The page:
Wednesday, July 15, 2015

Sardinia


Arriving in Sardinia brought back vivid memories of a horror film called The Hills Have Eyes. The village was as a ‘ghost town’ and while wandering through to find our apartment, I was extremely grateful that Jake was alongside me. The ghost town went by the name of Teulada, not far from the coastline, in south-west Sardinia. 

When we found our apartment at the top of the hill, the lovely family that owned it informed us that shops were open between 5 and 8pm and restaurants from 8pm onwards. Two larger supermarkets (better resembling small corner shops) opened in the morning for an hour or so, but the general consensus was that from 11am until 5pm, there were no humans in the village. It was so quiet, Jake and I would almost whisper on our way to the beach in the middle of the day. Siesta was taken extremely seriously. 

At first this seemed so strange and surreal to me, but after a day or two, we got into a routine with the locals – plus nothing beats having an entire beach to yourself until the neighbourhood turns up at 5pm for an evening sunbathe. 

The village was quaint and traditional, with a large church just behind the centre, a couple of supermarkets and a few restaurants and pizzerias. Days were spent on the beach, exploring Teulada and Chia (the latter being a bus ride away), feeding Joey (the Sardinian horse we made friends with), bike riding up the extremely tough mountains that made Egham Hill look like a kiddies training hill, eating way too much Pizza and admiring the long windy roads that led to just about everywhere. 

My only complaint is that Sardinian food had nothing on Italy – more than likely because Teulada, as well as surrounding towns, was a fishing village and if there’s one thing I can’t stand, its fish! I had set my sights on the magic of Italian fresh fruit and pasta filling my tummy with joy for the entire week, which meant I had sadly set myself up for disappointment. I guess the only cure would be another trip to Italy for some good Italian cuisines (There’s always a silver lining).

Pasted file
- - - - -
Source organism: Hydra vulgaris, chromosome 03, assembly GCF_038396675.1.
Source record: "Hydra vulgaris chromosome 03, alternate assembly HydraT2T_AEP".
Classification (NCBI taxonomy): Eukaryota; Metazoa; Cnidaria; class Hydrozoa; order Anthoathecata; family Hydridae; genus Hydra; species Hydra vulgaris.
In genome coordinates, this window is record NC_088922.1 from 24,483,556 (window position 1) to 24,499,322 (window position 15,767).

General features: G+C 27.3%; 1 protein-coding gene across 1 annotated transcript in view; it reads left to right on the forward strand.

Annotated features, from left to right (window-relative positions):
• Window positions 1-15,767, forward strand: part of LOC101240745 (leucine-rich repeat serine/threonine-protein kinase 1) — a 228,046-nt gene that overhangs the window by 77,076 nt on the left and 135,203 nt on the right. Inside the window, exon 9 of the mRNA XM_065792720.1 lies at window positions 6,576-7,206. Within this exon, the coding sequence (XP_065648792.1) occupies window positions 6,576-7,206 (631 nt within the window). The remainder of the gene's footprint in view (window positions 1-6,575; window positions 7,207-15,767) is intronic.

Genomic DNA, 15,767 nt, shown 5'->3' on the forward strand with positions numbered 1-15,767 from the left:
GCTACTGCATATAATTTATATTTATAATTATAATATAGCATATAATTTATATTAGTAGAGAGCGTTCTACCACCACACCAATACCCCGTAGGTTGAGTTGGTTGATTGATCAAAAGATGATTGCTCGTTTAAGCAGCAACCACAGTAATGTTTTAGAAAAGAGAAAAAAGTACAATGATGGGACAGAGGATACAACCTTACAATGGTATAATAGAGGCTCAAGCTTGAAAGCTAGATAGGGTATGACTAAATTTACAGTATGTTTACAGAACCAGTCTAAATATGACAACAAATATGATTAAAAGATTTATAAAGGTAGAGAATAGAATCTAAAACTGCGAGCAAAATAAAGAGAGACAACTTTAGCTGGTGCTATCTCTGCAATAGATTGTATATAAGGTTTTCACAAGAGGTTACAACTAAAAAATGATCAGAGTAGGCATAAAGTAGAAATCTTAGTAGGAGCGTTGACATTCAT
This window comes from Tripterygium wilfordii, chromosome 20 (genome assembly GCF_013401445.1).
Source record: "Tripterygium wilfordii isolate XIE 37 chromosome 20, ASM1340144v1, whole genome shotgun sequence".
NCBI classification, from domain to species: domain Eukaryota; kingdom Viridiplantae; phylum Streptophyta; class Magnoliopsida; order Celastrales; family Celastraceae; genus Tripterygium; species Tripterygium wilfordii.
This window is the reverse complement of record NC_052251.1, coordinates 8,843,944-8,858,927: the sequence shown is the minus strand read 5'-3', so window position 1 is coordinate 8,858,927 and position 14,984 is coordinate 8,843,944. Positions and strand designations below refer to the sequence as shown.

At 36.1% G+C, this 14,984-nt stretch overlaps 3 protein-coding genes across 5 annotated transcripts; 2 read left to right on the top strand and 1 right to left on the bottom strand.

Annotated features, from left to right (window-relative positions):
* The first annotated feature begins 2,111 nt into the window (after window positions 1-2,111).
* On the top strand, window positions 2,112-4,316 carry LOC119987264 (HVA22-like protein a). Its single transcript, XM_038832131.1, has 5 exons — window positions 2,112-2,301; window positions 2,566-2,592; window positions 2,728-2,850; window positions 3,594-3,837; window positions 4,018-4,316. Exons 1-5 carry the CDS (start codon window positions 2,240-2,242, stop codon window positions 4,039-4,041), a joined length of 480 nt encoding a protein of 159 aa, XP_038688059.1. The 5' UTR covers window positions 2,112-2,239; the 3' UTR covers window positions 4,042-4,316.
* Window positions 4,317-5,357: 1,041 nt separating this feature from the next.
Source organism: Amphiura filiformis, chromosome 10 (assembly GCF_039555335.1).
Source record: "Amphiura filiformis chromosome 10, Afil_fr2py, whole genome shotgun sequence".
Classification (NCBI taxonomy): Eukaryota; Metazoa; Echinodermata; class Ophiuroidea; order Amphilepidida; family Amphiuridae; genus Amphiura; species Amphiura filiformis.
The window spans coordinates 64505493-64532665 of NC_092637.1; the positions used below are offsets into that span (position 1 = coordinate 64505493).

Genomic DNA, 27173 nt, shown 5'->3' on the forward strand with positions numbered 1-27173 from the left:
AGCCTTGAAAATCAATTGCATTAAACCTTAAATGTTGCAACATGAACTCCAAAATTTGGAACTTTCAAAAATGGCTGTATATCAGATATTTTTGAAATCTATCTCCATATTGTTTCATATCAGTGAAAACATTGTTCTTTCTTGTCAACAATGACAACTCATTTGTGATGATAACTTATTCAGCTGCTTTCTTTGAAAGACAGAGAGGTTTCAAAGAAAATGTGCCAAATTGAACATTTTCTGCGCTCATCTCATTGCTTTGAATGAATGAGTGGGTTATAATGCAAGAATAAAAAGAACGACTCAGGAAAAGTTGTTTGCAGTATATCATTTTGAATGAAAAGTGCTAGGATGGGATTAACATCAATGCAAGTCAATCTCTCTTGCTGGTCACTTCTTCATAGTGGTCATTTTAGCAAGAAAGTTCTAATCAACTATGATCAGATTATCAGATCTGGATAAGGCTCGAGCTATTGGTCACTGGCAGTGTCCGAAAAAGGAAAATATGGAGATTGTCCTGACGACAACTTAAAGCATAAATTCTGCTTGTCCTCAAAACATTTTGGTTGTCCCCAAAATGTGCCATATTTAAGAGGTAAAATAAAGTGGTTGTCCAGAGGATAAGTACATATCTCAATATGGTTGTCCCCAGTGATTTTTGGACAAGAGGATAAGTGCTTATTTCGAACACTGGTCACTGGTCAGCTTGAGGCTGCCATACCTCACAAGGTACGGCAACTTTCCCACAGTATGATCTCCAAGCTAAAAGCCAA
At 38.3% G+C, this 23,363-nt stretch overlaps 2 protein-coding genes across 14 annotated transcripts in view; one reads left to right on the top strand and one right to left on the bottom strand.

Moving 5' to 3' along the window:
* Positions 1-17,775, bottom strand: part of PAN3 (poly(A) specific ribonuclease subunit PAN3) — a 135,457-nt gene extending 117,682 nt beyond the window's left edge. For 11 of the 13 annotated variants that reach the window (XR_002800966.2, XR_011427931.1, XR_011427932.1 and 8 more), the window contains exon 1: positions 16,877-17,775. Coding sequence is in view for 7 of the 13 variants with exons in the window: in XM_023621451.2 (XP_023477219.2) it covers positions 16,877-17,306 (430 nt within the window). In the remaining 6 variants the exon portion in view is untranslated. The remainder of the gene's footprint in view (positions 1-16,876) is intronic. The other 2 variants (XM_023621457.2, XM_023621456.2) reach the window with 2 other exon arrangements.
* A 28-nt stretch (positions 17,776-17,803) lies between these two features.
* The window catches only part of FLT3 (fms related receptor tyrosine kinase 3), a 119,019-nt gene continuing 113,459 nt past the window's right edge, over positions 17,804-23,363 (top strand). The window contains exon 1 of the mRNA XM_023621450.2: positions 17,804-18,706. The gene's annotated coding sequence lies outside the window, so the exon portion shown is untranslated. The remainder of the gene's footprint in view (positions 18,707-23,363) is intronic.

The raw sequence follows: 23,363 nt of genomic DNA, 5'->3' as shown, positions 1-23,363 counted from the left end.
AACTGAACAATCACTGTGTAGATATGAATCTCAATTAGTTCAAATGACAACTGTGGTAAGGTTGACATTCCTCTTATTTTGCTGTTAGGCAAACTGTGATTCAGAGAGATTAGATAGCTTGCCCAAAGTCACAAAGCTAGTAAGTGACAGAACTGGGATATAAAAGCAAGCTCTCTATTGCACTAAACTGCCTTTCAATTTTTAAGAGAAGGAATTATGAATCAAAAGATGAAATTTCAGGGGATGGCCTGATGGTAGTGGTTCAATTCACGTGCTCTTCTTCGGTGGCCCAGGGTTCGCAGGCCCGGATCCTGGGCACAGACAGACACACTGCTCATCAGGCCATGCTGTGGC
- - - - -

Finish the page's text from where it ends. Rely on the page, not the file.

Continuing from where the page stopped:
Unlike Italy, Sardinia - or at least Teulada - was light on tourists. Nobody spoke English, which always makes things a little more interesting as you feel miles away from home. The lack of familiarity was so much so, that when we bumped into an English couple on the last evening, we stared at them in shock. If I’m honest, it’s a lot lovelier to holiday in an environment that immerses you in another culture – forcing you to attempt to communicate and learn the ways of the locals. 

Overall it was a beautiful Island, one that would be much better visited with a car no doubt, as I am sure there is much more to see.

Next stop on the Italian checklist might have to be Naples or Sicily.











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